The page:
As the Development team works, it keeps the Sprint Goal in mind. In order to satisfy the Sprint Goal, it implements the functionality and technology. If the work turns out to be different then the Development team expected, they collaborate with the Product Owner to negotiate the scope of the Sprint Backlog within the Sprint.
The Daily Scrum is a 15-minute time-boxed event for the Development team to synchronize activities and create a plan for the next 24 hours. This is done by inspecting the work since the last Daily Scrum and forecasting the work that could be done before the next one.
15 minute max — regardless of team size or Sprint size. It is also not a status report.
The Daily Scrum is held at the same time and place every day to reduce complexity.
This is a test question!
During the meeting, the Development team members explain:
- What did I do yesterday that helped the Development team meet the Sprint Goal?
- What will I do today to help the Development team meet the Sprint Goal?
- Do I see any impediments that prevents me or the Development team from meeting the Sprint Goal?
It's stupid to have everyone standing around answering these questions — just do the work!
These questions do not specifically have to be answered on after another. The idea is that the team huddle together and work out what needs to be done to achieve the Sprint Goal. I don't care if you did the Health Check in the morning. I don't care about the BAU work. I only care what helped make progress towards the goal. I don't care if you did the Health Check in the morning. I don't care about the BAU work. I only care what helped make progress towards the goal.
I have heard of a team that uses the Huddle to work out what they are going to do. Then the Scrum Master or Product Owner or Manager comes in and they then do the stand up. The Huddle in this instance would have sufficed. The Scrum Master/Product Owner/Manager do not need to be involved.
Also note, that the Daily Scrum does not need to be done standing. The "Daily Standup" is an expression from Extreme Programming, not Scrum. If you want to do it sitting down, go right ahead, but saying that, by "Standing Up" you are in an uncomfortable position and more likely to have a shorter rather than longer meeting thus keeping within the 15 minute time-box.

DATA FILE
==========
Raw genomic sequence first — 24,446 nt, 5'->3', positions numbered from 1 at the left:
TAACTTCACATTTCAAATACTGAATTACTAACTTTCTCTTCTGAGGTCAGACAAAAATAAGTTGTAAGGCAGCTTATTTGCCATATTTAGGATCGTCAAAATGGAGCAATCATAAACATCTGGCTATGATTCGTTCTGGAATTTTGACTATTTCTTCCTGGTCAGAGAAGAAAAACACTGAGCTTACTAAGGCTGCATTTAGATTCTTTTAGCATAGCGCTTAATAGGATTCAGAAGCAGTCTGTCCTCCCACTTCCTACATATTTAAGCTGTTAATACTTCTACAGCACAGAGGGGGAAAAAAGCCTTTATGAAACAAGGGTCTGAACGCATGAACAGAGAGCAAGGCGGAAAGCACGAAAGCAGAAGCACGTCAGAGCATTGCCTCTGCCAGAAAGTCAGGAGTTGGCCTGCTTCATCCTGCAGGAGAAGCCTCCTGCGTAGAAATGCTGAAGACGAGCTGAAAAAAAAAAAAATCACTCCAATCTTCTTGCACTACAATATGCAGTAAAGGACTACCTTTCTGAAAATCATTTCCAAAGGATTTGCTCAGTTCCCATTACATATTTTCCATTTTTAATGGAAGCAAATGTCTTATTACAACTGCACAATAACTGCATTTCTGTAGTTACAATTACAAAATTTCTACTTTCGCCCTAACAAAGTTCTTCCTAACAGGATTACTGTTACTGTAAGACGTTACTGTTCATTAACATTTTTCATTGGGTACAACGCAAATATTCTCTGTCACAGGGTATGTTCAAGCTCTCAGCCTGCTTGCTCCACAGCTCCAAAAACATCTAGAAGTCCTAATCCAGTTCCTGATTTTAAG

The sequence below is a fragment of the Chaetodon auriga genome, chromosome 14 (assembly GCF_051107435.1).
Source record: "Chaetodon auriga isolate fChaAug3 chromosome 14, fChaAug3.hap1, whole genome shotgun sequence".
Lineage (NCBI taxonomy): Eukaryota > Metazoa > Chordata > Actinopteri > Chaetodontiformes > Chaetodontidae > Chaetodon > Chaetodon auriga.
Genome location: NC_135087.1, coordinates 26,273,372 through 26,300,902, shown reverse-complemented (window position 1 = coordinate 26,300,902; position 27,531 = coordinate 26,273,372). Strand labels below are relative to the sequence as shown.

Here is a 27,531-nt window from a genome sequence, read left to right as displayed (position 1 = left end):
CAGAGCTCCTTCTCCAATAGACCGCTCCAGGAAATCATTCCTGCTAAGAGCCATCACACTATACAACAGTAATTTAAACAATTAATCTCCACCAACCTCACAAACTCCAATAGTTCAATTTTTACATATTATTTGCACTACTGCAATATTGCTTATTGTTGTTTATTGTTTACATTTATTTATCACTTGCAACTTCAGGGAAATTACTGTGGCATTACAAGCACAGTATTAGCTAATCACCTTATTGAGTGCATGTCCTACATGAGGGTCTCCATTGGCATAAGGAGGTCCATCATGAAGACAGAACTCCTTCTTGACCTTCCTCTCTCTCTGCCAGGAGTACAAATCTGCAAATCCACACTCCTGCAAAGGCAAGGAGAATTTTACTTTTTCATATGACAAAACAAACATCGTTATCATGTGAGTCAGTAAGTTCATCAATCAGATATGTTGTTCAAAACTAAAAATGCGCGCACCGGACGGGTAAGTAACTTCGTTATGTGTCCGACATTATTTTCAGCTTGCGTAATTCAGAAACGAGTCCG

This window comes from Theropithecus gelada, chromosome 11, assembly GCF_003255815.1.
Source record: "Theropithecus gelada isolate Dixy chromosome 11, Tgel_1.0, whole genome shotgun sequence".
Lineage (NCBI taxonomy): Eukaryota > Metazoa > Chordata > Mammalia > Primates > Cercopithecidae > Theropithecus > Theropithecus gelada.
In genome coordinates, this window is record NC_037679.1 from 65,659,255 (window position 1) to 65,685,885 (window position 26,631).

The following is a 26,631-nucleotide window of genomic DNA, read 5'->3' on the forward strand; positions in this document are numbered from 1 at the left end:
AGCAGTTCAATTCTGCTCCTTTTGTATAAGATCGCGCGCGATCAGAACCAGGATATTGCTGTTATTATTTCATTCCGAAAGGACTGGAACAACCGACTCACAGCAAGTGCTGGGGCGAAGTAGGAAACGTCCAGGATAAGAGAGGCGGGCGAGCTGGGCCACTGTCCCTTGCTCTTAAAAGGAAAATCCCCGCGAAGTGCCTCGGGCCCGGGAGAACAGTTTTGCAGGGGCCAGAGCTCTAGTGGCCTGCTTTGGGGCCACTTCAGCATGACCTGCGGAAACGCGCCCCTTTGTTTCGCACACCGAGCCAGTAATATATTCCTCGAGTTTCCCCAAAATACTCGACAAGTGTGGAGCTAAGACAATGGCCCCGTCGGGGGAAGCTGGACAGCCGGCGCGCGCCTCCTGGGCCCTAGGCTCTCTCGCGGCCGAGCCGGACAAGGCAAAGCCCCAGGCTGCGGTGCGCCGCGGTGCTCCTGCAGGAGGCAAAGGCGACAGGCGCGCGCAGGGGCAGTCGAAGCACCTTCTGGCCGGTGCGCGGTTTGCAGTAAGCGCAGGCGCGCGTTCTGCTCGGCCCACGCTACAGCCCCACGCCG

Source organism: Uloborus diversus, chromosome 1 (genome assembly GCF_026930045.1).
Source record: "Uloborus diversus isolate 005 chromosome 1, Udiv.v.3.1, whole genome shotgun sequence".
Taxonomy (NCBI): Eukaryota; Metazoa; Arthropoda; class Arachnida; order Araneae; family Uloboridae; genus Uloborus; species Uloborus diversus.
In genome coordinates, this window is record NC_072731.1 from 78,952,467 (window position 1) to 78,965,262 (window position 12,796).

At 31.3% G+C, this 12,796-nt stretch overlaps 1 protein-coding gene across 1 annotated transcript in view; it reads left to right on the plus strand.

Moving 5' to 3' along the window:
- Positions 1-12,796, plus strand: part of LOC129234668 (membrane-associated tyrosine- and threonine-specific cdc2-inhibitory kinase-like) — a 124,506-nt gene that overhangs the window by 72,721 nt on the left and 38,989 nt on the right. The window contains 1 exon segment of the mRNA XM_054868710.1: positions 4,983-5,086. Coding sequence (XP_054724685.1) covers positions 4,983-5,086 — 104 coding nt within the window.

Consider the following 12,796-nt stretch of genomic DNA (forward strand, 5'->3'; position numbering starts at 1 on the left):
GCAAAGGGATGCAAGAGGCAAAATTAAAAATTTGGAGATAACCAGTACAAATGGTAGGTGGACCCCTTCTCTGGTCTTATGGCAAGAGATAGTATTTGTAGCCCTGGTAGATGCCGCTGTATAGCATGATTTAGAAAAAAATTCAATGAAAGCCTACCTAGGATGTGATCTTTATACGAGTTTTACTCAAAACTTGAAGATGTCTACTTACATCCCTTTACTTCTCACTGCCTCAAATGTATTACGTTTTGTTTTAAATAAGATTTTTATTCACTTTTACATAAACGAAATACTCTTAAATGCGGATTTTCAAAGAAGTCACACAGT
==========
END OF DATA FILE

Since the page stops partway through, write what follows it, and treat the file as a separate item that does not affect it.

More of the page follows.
The Development team uses the Daily Scrum to inspect progress towards the Sprint Goal, and to inspect how the progress is trending toward completing the work in the Sprint Backlog. The Daily Scrum optimized the probability that the Development team will meet the Sprint Goal. Every day, the Development team should understand how it intends to work together as a self-organizing team to accomplish the Sprint Goal, and to create the anticipated Increment at the end of the Sprint. The Development team or team members often meet immediately after the Daily Scrum for detailed discussions, or to adopt, or re plan, the rest of the Sprint work.
This is a formal chance for the Development team to do something if the plan goes haywire. Rather than continue blindly following the plan, do something about it!
Look — Re-assess — Re-plan — Implement.
The Scrum Master ensures that the Development team has the meeting, but the Development team is responsible for conducting the Daily Scrum. The Scrum Master teaches the Development team to keep the Daily Scrum within the 15 minute time box.